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bwv95_sopraan

The soprano part of cantata 95 Christus, der ist mein Leben. Staatsbibliothek zu Berlin – Preußischer Kulturbesitz

After all his experimenting with the form of the cantata last week, Bach keeps exploring how he can build a cantata based on chorale melodies and chorale texts. As a result, this week’s cantata 95 Christus, der ist mein Leben again takes a unique place in Bach’s cantata collection: it features no less than four different chorales, all part of the Sterbe-lieder (Deathbed songs) that were very popular in Leipzig at the time: Christus, der ist mein Leben; Mit Fried und Freud, ich fahr dahin; Valet will ich dir geben; and Weil du vom Tod erstanden bist.

I recommend Herreweghe’s recording of this cantata. Listen to this recording on YouTube, or on Spotify. Support the artists (and this blog) and purchase this recording on Amazon. (Or find them in the Amazon stores  for  Germany and France)

Soloists: soprano Dorothee Mields, counter-tenor Matthew White, tenor Hans Jörg Mammel, Thomas E. Bauer. Choir sopranos: Dorothee Mields, Hana Blazikova, Dominique Verkinderen.

In the manuscript of the soprano part pictured above, it is interesting to note the dynamic markings for the text “Sterben ist mein Gewinn.” Dynamics are not very common in Bach manuscripts, but, as Alfred Dürr points out, Leipzig had a strong tradition of singing softly and slowly on the word “Sterben,” and singing loudly on “ist mein Gewinn,” going back at least to 1629. In that year, then Thomaskantor Johann Hermann Schein wrote this note for his singers:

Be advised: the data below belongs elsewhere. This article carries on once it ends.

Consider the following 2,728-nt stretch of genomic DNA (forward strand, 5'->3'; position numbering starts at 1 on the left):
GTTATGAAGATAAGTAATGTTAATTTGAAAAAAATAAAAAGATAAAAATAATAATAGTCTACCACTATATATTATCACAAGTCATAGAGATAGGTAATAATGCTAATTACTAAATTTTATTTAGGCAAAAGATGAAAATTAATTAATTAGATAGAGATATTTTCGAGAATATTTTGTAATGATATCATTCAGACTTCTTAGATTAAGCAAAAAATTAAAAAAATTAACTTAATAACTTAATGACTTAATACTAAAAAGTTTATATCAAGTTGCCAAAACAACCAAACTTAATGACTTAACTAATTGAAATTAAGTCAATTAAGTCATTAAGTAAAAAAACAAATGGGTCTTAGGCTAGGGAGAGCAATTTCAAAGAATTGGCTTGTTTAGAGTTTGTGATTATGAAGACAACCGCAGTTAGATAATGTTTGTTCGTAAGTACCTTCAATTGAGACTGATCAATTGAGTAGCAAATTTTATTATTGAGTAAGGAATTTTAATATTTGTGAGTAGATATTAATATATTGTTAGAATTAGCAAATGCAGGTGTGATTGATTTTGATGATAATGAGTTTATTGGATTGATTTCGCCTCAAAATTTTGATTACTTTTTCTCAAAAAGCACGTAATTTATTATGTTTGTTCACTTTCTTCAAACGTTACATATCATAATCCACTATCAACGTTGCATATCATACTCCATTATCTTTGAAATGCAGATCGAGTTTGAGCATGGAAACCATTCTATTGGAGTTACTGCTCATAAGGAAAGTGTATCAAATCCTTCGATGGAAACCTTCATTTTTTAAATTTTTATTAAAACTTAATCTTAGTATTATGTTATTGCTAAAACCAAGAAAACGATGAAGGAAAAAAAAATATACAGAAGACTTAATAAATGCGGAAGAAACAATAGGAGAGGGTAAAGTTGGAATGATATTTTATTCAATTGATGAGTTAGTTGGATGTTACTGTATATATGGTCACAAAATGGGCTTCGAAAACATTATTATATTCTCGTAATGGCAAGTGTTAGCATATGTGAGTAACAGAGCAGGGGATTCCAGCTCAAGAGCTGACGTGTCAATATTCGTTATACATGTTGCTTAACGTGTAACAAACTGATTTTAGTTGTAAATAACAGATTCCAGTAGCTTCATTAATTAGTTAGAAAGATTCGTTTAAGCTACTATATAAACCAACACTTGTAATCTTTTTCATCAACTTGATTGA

“da singen sie adagio mit einem sehr langsamen Tactu, weiln in solchen versiculis verba emphatica enthalten” (here you should sing adagio in a very slow tempo, because verses like these contain emphatic words)

How Herreweghe’s sopranos sing this Sterben ist mein Gewinn in the first chorale takes my breath away, and this is the most important reason why I prefer this recording. Having grown accustomed to the boy choirs of the Leonhardt and Harnoncourt recordings in the 1970s, my parents, sister, and I were blown away by Herreweghe’s Collegium Vocale Gent when their first CDs started coming out in the late 1980s and early 1990s.

My mother was especially taken by the sound and blend of the sopranos, and “Herreweghe sopranos” became a household term in our family. After attending a performance by a different group, we would often say to each other: “it was nice, but they are not Herreweghe sopranos….,” and sigh a little.

In an interview on the DVD “Herreweghe by himself” Herreweghe says about the process of auditioning them: “they have to be young women, good singers of course, with the right voice for our group, but also a certain … piousness.”

Whether you agree with that or not, I always have to think of that quote when I see and hear Dorothee Mields sing. Her recitative and chorale are out of this world. Watch a wonderful interview with her here.

This cantata is all about longing for life after death, and over the course of the cantata these statements are made: I will be happy to die (opening movement), because life on earth is worthless (soprano recitative). Saying goodbye to that will be freeing (soprano chorale), so please can I die as soon as possible (tenor recitative and aria), because death is only a sleep (bass recitative) from which I will wake up to join Jesus, who has gone before me (closing chorale).

The outstanding tenor aria features Bach’s signature “death bells” in the pizzicato strings. Bach uses these “Leichenglocken”  also in cantatas 73, 8, 105, 127, 161, and 198. [Thanks again to Eduard van Hengel for this list]. For an alternative recording of this movement, with gorgeous singing by Mark Padmore, listen to the Gardiner recording on Spotify.

The concept of death being only a short period of sleep after which the dying person wakes up to meet Jesus in the afterlife was an extremely important part of 18th-century Lutheran faith. When dealing with death on a daily basis, it was comforting to believe that death would ultimately lead to paradise. And by stressing this concept, Bach also refers to the Gospel for this 16th Sunday after Trinity. It is the story of the miracle at Nain: a young man who has died  is carried out of the city and then woken up by Jesus.

Wieneke Gorter, September 11, 2016